Black Chamber Spoken Word

Black Chamber Spoken Word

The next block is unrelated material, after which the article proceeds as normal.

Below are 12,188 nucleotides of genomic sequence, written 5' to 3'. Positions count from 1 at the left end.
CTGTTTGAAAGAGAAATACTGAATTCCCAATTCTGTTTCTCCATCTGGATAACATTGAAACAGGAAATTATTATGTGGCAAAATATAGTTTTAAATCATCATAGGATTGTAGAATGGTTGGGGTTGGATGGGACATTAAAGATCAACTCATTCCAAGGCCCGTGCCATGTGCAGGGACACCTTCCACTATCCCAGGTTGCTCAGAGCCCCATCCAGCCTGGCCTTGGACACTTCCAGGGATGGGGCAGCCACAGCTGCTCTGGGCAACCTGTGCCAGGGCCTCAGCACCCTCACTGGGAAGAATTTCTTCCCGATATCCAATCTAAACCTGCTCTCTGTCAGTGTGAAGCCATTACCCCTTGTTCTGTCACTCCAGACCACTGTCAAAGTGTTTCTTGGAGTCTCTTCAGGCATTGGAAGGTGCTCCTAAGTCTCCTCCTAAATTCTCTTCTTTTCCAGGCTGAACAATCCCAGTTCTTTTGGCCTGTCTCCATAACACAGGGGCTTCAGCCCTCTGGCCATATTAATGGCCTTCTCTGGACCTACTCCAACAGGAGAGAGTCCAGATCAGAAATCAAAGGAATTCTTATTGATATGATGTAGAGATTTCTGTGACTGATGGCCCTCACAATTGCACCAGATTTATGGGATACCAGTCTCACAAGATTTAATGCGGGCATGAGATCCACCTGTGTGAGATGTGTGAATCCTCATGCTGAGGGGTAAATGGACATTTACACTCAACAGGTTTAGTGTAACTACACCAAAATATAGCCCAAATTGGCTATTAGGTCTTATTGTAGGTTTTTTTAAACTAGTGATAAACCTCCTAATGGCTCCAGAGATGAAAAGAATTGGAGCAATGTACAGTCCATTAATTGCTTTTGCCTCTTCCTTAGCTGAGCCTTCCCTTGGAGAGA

Ms. Priscilla Rayford and her Cultural affairs committee brought top tier talent to the stage of the Abilene Community Theater. Izo, a rising star among Christian entertainers made the trip from Dallas. And the prolific award winning “ Neo Soul” performers of Austin, Texas kept it real as they dealt with some of the hottest issues of the day. Local talent was also on display and it was outstanding those participating from the area were Brother Rob, J. Hatton, Barbara Darnell, Sarah Turner and Ren Harris. Spoken word is performance-based poetry that is focused on the aesthetics of word play and story-telling. It often includes collaboration and experimentation with other art forms such as music, theater, and dance. There is no mandatory manner in which someone should perform; however, there are aspects of the artistry that indicate it is, indeed, spoken word. Spoken word usually tends to focus on the performance of the words themselves, the dynamics of tone, gestures, facial expressions, and more. Poetic components such as rhyme, repetition, slang, improvisation, and many more elements of poetry can be woven to create an atmosphere the audience can experience.In entertainment, spoken-word performances generally consist of storytelling or poetry, exemplified by people like Hedwig Gorski, Gil Scott Heron, Léo Ferré and the lengthy monologues by Spalding GrayThe art of spoken-word poetry has existed for many centuries. The Ancient Greeks included Greek lyric which is similar to spoken-word poetry in their Olympic Games.[1][2] Similar exercises were encouraged in political and social discourse in what was then an ancient and thriving form of democracy.Modern north-american spoken-word poetry originated from the poetry of the Harlem Renaissance[3] and blues music as well as the 1960s beatniks.[4]The term “spoken word” was first adopted to explain the new art coming out of the postmodern art movement.[5]Modern-day spoken-word poetry became popular in the underground Black community in the 1960s with The Last Poets. The Last Poets was a poetry and political music group that was born out of the African-American Civil Rights movement.[6]Dr. Martin Luther King’s “I Have a Dream,” Sojourner Truth’s “Ain’t I a Woman?” and Booker T. Washington’s “Cast down your buckets” have changed and also shaped the course of history.[7][7]The artistic utilization of the spoken-word genre in black culture today draws on and reflects a rich literary and musical heritage, and the interaction among these genres, as in the past, has produced some of America’s best-known art pieces. Like Langston Hughes and writers of the Harlem Renaissance were inspired by the feelings of the blues and the black spiritual, contemporary hip-hop and slam poetry artists were inspired by poets such as Hughes in their use of word styling. Similarly, the experimental and often radical statements of the Black Arts Movement developed a great energy with cutting-edge jazz and funk music that would expand the boundaries of black cultural persona, and thereby provide space for increasingly alternative political ideologies to be raised, discussed, and acknowledged